FDA Warns Against Methadone Overdose Risk

Karen Lee Richards Health Guide
  • Due to the serious and sometimes fatal overdoses that have occurred when methadone is used to treat  chronic pain, the Institute for Safe Medication Practices (ISMP) has issued a report warning of the possible risks.  If you are currently taking methadone or considering taking it in the future, please be sure to read this alert carefully.  It would also be a good idea to either bookmark it or print it out so you can refer to it as needed. 


    Methadone is a tricky medication that differs from other opioids in a number of ways:

    •  Methadone remains in the body long after its analgesic effect has worn off.  Although the pain relief only lasts 4–8 hours, some of the drug may remain in the body for anywhere from 2 days to 2 weeks.  

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    •  You may not experience the full analgesic effects of methadone until you've been using it for 3-5 days, so dosages need to be started small and increased much more slowly than other opioids.  

    •  Just because you may have a high tolerence to other opioids doesn't mean you have a high tolerence to methadone.  Methadone needs to be started at much lower dosages.  

     •  If you stop taking methadone for three consecutive days, you may lose your tolerence and be at risk for an overdose if you go back to taking your previous dosage.  

    •  Because patients have different absorption rates and metabolism, methadone dosages have to be given with a very individualized approach.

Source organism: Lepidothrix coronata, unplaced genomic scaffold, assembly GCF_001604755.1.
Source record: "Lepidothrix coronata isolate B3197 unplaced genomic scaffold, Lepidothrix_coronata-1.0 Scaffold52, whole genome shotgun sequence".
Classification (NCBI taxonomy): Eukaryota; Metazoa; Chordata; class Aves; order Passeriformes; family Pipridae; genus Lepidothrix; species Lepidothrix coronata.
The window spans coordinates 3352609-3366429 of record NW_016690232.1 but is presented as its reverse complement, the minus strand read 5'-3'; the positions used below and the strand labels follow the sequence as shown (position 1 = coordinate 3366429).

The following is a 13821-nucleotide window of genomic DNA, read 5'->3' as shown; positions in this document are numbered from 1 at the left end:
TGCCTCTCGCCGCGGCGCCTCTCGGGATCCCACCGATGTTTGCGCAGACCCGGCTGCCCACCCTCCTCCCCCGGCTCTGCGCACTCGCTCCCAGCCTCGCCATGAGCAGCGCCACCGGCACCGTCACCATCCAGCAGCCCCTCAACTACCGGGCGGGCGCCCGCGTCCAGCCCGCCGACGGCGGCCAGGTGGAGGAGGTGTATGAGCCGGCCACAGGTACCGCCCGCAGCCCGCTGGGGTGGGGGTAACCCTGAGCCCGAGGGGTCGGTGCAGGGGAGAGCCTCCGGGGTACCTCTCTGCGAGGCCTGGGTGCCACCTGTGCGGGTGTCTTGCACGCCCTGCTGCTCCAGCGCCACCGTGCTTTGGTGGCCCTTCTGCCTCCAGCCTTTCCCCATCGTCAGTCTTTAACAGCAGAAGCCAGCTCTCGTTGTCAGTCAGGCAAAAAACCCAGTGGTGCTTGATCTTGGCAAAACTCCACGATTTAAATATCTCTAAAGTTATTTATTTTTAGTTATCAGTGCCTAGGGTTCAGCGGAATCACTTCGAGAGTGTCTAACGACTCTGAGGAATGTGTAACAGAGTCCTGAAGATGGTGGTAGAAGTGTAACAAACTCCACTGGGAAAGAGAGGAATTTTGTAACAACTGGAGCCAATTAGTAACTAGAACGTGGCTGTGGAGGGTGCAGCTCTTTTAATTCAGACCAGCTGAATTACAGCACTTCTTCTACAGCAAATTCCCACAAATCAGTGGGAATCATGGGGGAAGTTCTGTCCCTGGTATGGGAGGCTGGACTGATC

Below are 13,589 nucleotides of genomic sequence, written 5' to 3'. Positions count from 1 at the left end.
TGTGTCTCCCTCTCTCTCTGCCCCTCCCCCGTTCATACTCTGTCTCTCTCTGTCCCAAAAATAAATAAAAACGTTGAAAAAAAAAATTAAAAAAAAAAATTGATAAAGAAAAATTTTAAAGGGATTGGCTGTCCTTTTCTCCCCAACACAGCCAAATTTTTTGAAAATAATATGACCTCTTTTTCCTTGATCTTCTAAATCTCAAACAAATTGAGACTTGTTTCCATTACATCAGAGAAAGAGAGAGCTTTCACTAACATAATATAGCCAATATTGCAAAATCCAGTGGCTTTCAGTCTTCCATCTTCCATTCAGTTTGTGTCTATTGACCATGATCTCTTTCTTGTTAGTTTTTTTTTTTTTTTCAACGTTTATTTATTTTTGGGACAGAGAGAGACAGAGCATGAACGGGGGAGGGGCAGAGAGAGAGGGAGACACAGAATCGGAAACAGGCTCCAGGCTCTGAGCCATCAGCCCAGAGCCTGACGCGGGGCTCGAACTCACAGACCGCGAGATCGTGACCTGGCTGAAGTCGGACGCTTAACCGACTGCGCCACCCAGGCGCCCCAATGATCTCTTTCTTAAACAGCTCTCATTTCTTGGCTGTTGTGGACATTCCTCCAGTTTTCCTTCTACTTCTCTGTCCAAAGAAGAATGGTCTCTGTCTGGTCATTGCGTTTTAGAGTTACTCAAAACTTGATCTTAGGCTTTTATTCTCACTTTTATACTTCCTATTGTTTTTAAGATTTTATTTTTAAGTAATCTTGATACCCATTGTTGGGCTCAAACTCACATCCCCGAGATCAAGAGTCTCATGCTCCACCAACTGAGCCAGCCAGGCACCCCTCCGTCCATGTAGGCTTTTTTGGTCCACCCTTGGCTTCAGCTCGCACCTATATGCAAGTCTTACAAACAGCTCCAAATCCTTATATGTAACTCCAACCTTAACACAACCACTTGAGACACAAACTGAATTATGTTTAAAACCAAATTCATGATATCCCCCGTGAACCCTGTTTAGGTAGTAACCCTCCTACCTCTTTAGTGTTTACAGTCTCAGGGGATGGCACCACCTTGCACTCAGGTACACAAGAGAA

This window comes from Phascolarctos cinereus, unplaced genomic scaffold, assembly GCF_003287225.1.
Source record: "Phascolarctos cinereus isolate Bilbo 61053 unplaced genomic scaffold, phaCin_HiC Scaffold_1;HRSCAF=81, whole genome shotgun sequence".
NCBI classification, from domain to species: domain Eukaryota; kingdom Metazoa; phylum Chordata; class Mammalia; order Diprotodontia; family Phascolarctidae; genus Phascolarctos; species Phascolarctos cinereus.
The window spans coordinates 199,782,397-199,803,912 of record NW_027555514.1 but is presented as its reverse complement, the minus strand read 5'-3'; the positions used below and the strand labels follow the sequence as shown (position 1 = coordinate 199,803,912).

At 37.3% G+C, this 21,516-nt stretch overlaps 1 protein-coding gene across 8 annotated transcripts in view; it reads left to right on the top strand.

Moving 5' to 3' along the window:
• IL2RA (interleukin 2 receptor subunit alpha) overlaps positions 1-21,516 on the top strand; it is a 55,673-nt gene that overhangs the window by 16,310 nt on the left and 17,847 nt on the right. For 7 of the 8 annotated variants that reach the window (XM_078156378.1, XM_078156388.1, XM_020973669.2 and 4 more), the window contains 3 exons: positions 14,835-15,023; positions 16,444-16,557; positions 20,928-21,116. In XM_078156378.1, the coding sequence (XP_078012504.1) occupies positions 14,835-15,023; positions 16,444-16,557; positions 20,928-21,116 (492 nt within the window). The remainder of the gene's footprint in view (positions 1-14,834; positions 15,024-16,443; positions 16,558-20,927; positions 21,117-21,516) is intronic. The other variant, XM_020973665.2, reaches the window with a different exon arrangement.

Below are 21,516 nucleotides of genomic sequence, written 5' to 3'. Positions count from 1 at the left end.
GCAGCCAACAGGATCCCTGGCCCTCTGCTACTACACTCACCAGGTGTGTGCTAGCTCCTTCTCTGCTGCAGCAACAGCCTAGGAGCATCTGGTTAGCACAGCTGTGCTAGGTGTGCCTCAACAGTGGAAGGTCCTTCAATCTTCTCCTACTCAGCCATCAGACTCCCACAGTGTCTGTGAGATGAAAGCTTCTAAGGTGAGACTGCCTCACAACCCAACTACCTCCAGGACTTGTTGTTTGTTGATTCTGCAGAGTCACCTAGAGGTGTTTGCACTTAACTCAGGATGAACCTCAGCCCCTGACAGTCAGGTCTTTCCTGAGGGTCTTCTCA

The ISMP has several recommendations for patients taking methadone:

    •  Take methadone exactly as prescribed.  Do not make any changes to how much you take or when you take it without talking with your doctor first.  

    •  If you just started taking methadone, understand that it may take up to five days for you to experience the full pain relieving effect.  If it is not providing adequate pain relief after five days, talk with your doctor.  

    •  Do not start or stop taking other medications or dietary supplements without talking to your doctor because methadone interacts with many other drugs.  Taking other medicines or dietary supplements may cause less pain relief or may cause a toxic buildup of methadone in the body which could be dangerous or even fatal.

    •  Do not drink alcoholic beverages when taking methadone.  

    •  Signs of methadone overdose include trouble breathing or shallow breathing; extreme tiredness or sleepiness; blurred vision; inability to think, talk or walk normally; and feeling lightheaded, dizzy or confused.  If you experience any of these symptoms, get medical attention right away.


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    Sources:  
    FDA Patient Safety News, (2009, April). Preventing Overdoses when Using Methadone to Treat Chronic Pain. Retrieved April 27, 2009, from US Food & Drug Administration 

    ISMP Medication Safety Alert, (2008, February 14).Keeping Patients Safe from Iatrogenic Methadone Overdoses. The Institute for Safe Medication Practices. Volume 13, Issue 3, Pages 1-3.

    FDA Public Health Advisory, (2007, July). Methadone Use for Pain Control May Result in Death and Life-Threatening Changes in Breathing and Heart Beat. Retrieved April 27, 2009, from US Food & Drug Administration

Published On: April 27, 2009